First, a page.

Wednesday, February 22, 2012

Showcase #82: DC Beats Marvel to Sword and Sorcery

As the 1960s drew to a close, DC found that the superhero genre was waning and began casting about for something to replace it. In fact, the last superhero comic launched by DC's Showcase title was the Hawk and the Dove in #75.

The timing for a sword and sorcery feature was excellent.  JRR Tolkien's Lord of the Rings series, initially published in 1954-55, had grown in popularity and become phenomenally successful in the late 1960s.  In addition, the Conan tales of Robert E. Howard had been reprinted by Lancer/Ace Books in 1966-67, to strong sales.

Better still, DC assigned a pretty good creative team to the series, with Denny O'Neill, soon to be considered one of the best young writers in comics, teamed up with accomplished penciller Jerry Grandinetti and Hall of Fame inker Dick Giordano.  What could possibly go wrong?

Well, for starters, O'Neill or his editor (Murray Boltinoff) decided to make the lead character a rock star:
Yes, adolescents and teens were fascinated by rock stars.  But real rock stars, with real hits, not some make-believe guitarist.  Note that the band, despite being called The Electrics, appear to be an acoustic band; that stand-up bass would not work in an electric band.  Also note that the story is told in the second person.  Although this is supposed to be more immediate, I always found it distancing.  Sorry, guys, but that is not me.

After the obligatory fight with some audience members who appear to be fraternity fascists (very common in the hippie Greenwich Village scene where the story opens), Jim Rook and his girlfriend Janet decide to check out the new restaurant:
And before you can say "John Carter" they are transported to another world, another dimension.

Now that part, I don't mind at all.  It doesn't fit with the Lord of the Rings or Conan, both of which featured characters living in their normal reality, but it does give us a lead character (like Carter) who is as baffled with this new world as we are.
As you can see, Grandinetti just doesn't have the style for the fantasy genre, unlike, for example, Joe Kubert, who did the terrific cover for this issue.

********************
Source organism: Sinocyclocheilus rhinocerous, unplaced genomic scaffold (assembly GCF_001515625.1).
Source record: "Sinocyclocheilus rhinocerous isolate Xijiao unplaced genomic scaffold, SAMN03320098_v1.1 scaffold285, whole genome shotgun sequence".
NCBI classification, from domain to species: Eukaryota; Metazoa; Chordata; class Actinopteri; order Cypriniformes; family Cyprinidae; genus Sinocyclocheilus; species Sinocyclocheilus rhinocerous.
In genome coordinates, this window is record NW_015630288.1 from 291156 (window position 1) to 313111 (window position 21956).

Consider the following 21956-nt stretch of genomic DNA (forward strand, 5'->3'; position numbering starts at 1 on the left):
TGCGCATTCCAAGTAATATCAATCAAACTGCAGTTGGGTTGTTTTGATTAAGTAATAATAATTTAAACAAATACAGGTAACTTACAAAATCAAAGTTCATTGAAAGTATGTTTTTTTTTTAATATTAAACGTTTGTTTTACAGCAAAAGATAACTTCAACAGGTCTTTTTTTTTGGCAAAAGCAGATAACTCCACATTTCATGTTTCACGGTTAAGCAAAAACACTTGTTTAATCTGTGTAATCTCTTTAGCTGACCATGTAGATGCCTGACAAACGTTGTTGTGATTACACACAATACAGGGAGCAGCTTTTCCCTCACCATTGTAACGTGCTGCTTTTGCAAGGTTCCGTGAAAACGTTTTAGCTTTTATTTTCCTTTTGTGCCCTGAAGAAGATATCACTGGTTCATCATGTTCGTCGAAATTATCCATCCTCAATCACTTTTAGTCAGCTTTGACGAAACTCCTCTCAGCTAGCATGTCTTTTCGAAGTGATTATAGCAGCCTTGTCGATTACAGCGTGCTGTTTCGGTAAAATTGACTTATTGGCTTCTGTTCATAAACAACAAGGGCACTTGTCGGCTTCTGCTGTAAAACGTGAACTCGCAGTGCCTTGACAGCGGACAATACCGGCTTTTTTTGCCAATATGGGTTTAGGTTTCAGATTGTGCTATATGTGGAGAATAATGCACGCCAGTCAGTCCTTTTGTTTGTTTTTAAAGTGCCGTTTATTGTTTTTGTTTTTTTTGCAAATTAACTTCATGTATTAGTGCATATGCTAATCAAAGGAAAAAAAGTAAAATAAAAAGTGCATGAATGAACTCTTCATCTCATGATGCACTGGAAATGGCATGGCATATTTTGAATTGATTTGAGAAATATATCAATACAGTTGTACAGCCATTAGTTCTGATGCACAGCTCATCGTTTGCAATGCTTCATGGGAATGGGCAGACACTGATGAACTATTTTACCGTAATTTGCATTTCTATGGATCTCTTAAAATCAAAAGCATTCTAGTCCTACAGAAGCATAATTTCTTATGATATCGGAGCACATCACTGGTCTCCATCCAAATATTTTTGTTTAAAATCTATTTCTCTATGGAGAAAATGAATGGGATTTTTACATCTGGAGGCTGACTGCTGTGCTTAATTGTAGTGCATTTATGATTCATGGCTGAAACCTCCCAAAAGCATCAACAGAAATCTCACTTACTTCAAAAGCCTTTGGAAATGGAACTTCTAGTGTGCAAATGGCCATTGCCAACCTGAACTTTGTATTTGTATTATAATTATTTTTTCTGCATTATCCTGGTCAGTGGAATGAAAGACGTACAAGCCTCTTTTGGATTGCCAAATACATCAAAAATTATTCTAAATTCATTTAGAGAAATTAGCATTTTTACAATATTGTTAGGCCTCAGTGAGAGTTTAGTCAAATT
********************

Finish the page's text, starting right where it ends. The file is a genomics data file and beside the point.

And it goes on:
Jim meets a gnome king who explains that he has been summoned to this world because he is a descendent of a warrior from that world known as "Nacht" (German for night).  Nacht and another warrior named Brom had been given weapons of incredible power by some earlier king.  But Brom betrayed the king and it was only through Nacht's great courage that an attempted coup d'etat by him and Farben the Wizard was foiled.  However, Farben had banished Nacht to Earth and the battle between the Wizards and the gnomes (who had originally been human-like, but shriveled under the magical onslaught) had raged ever since.  Only recently had the gnomes been able to open up the dimensional portal and bring Jim into their world.  Can he save them from the final battle?

Well, despite insisting that he doesn't know swordplay, he picks up the weapon of power and before you know it, he's smiting like the dickens:

But when the fight is over, he wants to return to his own world, with his fiancee.
So now he must fight his way to the fair maiden, which requires an initial stop at the Ice Witch, who has the password.  He, and his mildly insane guide, Boz, try to make it to the top of her castle:
And once there, they surprisingly find Jan:
As you can probably guess, Boz has the right read on Jan; she's the Ice Witch herself.  They obtain the password, and it's on to the Wizards' stronghold to free Jim's girlfriend.  To be continued....

Comments:  There are some elements that work here, and some that fail.  Although I am an admirer of Grandinetti's artwork on the war comics, here he flounders.  Ah, but in the next issue, guess who took up the reins? But that, my friends, is where this post leaves off, and the next one will begin.

5 comments:

Rip Jagger said...

Neat review. Looking forward to the next. I completed my Nightmaster set just a few years ago, aching to read this whole "saga" through.

I love Grandenetti, but I have to agree he's not at his best here.

Rip Off

Martin Gray said...

Ah, I wondered about the original, having read about Nightmaster Jr in Shadowpact. So that's where the Oblivion Bar comes from.

Those little blue people you can't trust - probably displaced Oans ...

Anonymous said...

Denny O'Neil struck me as having a tin ear for this kind of fantasy, both here and in Swords Against Sorcery a few years later. But that is one stunning cover.
-Fraser

Whalehead King said...

I'm in for chapter two.

Tom Badguy said...

Hmm, interesting stuff.